Multi-talented actor and director Ian Anthony Dale talks to Composure about growing up Asian, a possible wedding for Dale’s “Hawaii Five-O” character, Adam, as well as playing Jim Koto in “Murder In the First”. Dale also talks about voice-over work and “Bulbul: Song of the Nightingale”-a documentary near and dear to his heart.
CM: You grew up in St Paul, Minnesota and are of Japanese, French, and English descent. What did your childhood look like?
Ian Anthony Dale: Like many kids, I played sports, drank way too much pop, and picked on my sister… so I’d say it was a pretty normal childhood. I can recall many days below freezing and snow up to my knees, but that’s every kid’s childhood in the Twin Cities. However, as a mixed race Asian kid growing up in an environment with such a heavy Nordic influence, I encountered a number of unique challenges that played a critical role in my development. It wasn’t always easy being the one token Asian of the group, not having anyone outside of my own family who could truly identify with my experience, my point of view. It could be very lonely at times in that respect. But fortunately I was able to find inclusion and acceptance through athletics, and later on in the theater.
CM: What was the defining moment that inspired you to be an actor?
Ian Anthony Dale: I’m not sure there was ever one specific moment that lit the spark for me. What does inspire me however, is when I see actors using their voices to make a positive impact around the world. Actors like George Clooney advocating to find a resolution to the conflict in Darfur, Sean Penn with his J/P Haitian Relief Organization, and Brad Pitt’s Make It Right Foundation formed in the wake of hurricane Katrina. These, and countless other actors/humanitarians have inspired me to explore different ways in which I can use my voice for good. Having a platform to make a difference is one of the most rewarding outgrowths of our profession.
CM: You have stepped onto the sets of numerous great TV shows. What has that been like for you?
Ian Anthony Dale: I have a genuine passion for storytelling and an insatiable curiosity about the filmmaking process, so being on a set has always felt like home to me. It’s a wonderful place to learn if you take advantage of it. I’ve been on a number of sets throughout my career and have worked with so many talented and generous people who have taught me so much. Lately I’ve been shadowing directors on “Murder In The First.” I’ve always had an interest in directing and am getting such an invaluable education from the directors and producers of our show. I can already identify that directing is something I’m going to really enjoy.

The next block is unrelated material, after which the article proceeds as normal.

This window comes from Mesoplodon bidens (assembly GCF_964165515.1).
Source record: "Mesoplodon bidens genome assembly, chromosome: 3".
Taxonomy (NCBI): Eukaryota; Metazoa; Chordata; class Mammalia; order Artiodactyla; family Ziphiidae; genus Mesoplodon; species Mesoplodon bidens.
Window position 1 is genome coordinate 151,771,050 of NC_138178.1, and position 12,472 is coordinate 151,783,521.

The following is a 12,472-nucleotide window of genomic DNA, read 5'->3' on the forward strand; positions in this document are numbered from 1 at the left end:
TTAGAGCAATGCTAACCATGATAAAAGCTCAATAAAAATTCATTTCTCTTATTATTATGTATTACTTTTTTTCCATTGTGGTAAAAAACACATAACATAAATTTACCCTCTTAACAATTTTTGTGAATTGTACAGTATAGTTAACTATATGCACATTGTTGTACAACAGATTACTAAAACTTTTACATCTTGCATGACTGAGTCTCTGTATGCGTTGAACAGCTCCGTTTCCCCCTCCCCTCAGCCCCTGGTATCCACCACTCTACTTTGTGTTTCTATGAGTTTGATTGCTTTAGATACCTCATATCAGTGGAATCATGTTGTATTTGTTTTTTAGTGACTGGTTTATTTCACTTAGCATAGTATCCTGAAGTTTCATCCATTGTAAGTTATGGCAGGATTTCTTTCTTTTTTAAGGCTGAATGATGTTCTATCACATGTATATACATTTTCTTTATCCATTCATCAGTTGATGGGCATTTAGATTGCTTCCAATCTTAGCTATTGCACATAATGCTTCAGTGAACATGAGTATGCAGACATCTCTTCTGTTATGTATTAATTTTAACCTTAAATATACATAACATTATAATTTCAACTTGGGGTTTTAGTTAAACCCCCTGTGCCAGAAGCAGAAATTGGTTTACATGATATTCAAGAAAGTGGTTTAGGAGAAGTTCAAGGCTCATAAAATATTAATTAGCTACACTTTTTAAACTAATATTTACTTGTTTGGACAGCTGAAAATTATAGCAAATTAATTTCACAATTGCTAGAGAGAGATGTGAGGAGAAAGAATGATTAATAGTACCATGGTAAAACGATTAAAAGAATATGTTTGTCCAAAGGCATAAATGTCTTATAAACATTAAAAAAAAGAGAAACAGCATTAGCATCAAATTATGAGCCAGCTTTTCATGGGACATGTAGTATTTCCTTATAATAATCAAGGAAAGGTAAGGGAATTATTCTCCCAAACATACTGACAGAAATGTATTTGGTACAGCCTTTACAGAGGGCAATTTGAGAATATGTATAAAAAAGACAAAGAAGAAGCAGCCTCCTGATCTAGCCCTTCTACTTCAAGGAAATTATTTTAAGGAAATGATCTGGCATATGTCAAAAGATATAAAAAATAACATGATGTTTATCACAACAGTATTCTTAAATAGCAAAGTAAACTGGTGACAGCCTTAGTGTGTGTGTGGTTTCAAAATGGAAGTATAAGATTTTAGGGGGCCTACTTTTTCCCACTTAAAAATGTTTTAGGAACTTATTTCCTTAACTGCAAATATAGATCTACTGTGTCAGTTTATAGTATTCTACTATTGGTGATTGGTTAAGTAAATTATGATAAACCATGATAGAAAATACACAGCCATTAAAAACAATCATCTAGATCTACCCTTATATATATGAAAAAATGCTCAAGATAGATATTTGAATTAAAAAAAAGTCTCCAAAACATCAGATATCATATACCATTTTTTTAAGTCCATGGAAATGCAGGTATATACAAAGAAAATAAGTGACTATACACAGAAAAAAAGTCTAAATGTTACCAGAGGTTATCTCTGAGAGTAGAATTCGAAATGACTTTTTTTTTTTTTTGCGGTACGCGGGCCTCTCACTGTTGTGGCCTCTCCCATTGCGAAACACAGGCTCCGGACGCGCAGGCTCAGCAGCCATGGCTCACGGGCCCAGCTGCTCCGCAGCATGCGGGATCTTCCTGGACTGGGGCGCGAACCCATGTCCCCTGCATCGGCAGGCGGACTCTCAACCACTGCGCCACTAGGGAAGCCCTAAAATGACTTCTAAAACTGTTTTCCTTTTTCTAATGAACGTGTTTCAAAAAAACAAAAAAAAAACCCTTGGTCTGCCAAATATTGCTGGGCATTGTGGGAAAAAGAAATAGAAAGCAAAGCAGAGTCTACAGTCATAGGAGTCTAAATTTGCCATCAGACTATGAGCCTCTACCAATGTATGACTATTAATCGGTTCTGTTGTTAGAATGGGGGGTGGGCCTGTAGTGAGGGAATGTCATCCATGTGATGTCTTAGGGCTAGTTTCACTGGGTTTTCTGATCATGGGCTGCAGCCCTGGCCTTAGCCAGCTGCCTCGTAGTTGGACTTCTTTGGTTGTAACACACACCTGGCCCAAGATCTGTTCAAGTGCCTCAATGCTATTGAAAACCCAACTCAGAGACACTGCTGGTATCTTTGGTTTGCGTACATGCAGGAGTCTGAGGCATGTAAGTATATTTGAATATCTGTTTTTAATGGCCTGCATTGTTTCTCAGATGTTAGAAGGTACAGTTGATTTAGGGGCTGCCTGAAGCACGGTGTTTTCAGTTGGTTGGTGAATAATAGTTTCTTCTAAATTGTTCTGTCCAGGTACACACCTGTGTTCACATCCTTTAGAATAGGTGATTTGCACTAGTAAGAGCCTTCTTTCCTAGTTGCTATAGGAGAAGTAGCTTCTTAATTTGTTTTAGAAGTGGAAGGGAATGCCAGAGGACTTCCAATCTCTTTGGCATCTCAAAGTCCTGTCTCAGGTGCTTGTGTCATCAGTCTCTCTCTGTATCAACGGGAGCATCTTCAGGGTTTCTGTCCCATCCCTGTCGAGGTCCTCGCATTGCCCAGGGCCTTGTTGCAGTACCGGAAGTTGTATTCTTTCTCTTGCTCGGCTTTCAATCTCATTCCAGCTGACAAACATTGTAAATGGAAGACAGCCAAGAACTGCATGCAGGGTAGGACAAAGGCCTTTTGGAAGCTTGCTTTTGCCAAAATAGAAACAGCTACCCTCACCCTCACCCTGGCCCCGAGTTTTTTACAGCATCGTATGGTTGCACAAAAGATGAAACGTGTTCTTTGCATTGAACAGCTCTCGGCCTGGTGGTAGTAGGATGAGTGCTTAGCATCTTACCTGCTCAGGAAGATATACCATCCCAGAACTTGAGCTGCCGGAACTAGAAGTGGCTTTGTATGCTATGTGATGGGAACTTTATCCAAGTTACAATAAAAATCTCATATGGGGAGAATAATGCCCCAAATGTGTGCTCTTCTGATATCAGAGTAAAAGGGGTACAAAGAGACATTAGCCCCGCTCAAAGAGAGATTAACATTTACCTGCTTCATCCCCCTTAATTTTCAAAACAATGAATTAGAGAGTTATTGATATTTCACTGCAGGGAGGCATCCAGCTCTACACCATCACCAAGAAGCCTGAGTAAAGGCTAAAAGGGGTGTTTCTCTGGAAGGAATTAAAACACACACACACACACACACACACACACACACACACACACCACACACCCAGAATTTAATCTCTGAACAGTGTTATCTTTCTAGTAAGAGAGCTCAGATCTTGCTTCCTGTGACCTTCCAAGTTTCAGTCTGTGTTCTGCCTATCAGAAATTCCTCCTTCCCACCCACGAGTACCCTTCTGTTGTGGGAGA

CM: You play the role of Adam Noshimuri on Hawaii Five-O. Tell us about the season finale: Adam & Kono’s wedding.
Ian Anthony Dale: Fans of the show have been waiting a long time to see Adam and Kono tie the knot. Unfortunately they’re going to have to wait just a little bit longer. As luck would have it, when the big day finally arrives, Kono and the Five-0 team get held up thwarting a nuclear attack on the island. But adversity is nothing new for this bride and groom, and I anticipate they will be facing even greater obstacles in the future. We just got picked up for a sixth season so you’ll have to tune in to the season premiere to see if Kono finally says, “I do.”
CM: “Murder in the First” Season 2 premieres in June. What can we expect from Jim Koto in this upcoming season?
Ian Anthony Dale: In the season two premiere, Koto and the rest of the Homicide unit are thrust right in the middle of one of the most shocking crimes in San Francisco history. A mass shooting on a High School bus spills into the streets of the city, followed by a shootout with the SFPD and a manhunt for one of the assailants. This heinous crime will take both an emotional and physical toll on Koto as he struggles to understand how something like this could happen and what he could’ve done to prevent it.
CM: If you could describe in ONE word your co-star Taye Diggs, what would it be?
Ian Anthony Dale: Genuine.
CM: You have done voice overs on games like Call of Duty. Was that unexpected?
Ian Anthony Dale: A number of times throughout my career, friends and co-workers would encourage me to get involved in voice over. It was never something I actively pursued until a few years ago when a young agent reached out to me and expressed an interest in working together. I’ve since lent my voice to a handful of video games and cartoons, and I must say it’s a lot of fun. Right now I’m working on this really exciting cops and robbers game called Battlefield Hardline. I get to yell expletive laden commands into a microphone and get paid for it. I certainly never expected that.
CM: What is the most interesting comment you have received regarding your voice?
Ian Anthony Dale: Someone on twitter once told me they would like to record my voice telling them a naughty bedtime story. Or maybe it was a naughty wake up call. I just remember it having to do with something naughty. People say all kinds of crazy stuff online.
CM: Tell us about Bulbul: Song of the Nightingale.
Ian Anthony Dale: Lately my energy has been focused on helping raise money in order to complete “Bulbul: Song Of The Nightingale,” a documentary that brings attention to the social and human injustices suffered by the Banchara tribe in India. The Banchara has existed at the bottom of Indian society for centuries, relying on prostitution as their economic lifeblood, forcing girls as young as twelve years old into the trade. By sharing the story of the Banchara, our hope is to raise awareness and spark sustainable change within their community through healthcare, education, and alternative economic opportunities. To learn more visit bulbulthedocumentary.com.